…is this a really awesome plane for a new private pilot or what else would be available in this price range??? Thanks for your responses.
“AOPA Pilot” back in March, 1999 did a cover story on “Sweet Smell of New: Aircraft for the Next Millenium.” (The Cirrus SR 20 was the cover plane, incidentally -yes, I save all 'zines with Cirrus stuff.)
The author put the SR 20 into a group labelled “Step-up Singles.” Other members of the group were the Lancair Columbia 300, Mooney Eagle, Commander 114B, Cessna Skylane, Socata Trinidad TB20, and a Columbian built Gavilan 358 (which was not yet certified in the US at the time.)
Price: the above cost more for the same model year as the Cirrus. To be in the same price range, you would need to look at older models.
It would be worthwhile to consult your CFI, who knows you and who will no doubt be familiar with one or more of the above a/c, as to whether he/she thinks it would be a good match for you, additional training expectations, etc. Also, try talking to the folks at Wings Aloft. I believe they have had a good deal of experience by now training newer pilots with the SR 20. I know that in the past we have had forum participants who were newer pilots and had just taken delivery of their SR 20.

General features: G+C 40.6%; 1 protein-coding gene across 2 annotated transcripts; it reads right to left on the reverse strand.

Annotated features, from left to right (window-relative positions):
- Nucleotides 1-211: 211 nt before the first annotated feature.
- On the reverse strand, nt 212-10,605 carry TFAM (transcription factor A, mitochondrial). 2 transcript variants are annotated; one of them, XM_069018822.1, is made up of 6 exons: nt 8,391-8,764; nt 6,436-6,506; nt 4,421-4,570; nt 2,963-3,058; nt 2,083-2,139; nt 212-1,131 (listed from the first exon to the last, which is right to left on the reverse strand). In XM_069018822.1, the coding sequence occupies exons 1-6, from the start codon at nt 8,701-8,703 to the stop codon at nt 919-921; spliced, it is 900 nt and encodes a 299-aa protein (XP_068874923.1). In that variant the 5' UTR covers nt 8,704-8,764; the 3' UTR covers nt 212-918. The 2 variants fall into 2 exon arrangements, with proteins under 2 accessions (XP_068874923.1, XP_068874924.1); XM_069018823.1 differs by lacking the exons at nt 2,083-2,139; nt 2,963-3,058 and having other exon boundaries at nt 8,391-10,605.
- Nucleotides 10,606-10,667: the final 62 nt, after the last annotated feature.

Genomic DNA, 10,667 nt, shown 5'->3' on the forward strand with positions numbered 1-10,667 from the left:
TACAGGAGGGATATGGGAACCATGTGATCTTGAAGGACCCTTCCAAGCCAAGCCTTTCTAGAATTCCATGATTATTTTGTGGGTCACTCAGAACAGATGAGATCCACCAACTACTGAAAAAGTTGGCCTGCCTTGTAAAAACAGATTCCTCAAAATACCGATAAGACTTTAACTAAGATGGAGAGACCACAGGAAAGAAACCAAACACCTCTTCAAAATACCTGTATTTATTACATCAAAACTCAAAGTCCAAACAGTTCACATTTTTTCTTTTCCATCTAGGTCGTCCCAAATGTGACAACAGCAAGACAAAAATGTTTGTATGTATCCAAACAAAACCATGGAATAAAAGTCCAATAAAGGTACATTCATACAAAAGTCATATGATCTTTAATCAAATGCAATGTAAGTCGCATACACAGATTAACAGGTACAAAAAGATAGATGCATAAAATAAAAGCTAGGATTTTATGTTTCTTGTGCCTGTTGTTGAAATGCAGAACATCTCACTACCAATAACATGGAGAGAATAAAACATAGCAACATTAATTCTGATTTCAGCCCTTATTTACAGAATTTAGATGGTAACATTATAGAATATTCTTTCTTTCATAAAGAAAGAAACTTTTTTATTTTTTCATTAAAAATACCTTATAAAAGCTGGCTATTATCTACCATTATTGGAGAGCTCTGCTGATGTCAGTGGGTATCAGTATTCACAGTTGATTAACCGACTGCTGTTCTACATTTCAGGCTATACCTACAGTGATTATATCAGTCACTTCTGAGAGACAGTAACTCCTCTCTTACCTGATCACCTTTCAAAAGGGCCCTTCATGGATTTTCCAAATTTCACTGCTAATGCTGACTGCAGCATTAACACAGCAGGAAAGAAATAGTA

Three years ago, I was told by a knowledgeable Cirrus rep that the main problem for a newer pilot transitioning to the SR 20 would be the same problem facing the pilot with a move to any faster a/c: being “behind the airplane.” This makes adequate training at the time of acquiring the a/c (any a/c) a must.
In order to gain a frame of reference, try getting checked out in different planes. I had luck at one time doing an internet search for different rental planes in driving distance of me. The more planes you’ve flown, the more you’ll probably like the Cirrus! (The many enhanced safety features also make it very appealing.)